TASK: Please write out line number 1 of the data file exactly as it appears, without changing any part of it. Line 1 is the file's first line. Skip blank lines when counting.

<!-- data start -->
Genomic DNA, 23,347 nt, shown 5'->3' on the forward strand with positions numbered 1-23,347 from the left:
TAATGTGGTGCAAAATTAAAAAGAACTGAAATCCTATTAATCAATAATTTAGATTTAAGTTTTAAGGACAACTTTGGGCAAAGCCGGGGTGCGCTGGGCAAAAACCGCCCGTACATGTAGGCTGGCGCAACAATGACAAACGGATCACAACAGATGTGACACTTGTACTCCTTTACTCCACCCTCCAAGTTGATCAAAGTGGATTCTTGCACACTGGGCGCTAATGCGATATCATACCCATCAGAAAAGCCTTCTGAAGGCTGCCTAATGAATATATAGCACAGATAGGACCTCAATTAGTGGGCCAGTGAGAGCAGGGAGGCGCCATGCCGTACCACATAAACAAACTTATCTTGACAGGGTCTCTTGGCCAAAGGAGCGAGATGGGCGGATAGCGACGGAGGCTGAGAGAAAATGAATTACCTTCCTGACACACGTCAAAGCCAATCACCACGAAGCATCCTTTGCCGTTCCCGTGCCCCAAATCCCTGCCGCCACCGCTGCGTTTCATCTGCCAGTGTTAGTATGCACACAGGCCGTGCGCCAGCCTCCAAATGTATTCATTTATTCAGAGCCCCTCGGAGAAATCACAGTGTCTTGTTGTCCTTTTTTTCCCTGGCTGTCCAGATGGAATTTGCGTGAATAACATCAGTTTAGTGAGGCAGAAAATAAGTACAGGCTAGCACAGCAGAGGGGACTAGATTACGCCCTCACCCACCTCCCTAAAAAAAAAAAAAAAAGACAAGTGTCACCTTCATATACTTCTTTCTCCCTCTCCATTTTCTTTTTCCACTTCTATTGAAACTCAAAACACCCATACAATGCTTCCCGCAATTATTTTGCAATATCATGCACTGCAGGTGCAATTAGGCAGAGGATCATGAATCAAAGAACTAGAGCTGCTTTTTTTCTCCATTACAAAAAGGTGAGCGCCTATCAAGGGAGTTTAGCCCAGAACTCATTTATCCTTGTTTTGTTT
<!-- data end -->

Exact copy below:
Genomic DNA, 23,347 nt, shown 5'->3' on the forward strand with positions numbered 1-23,347 from the left: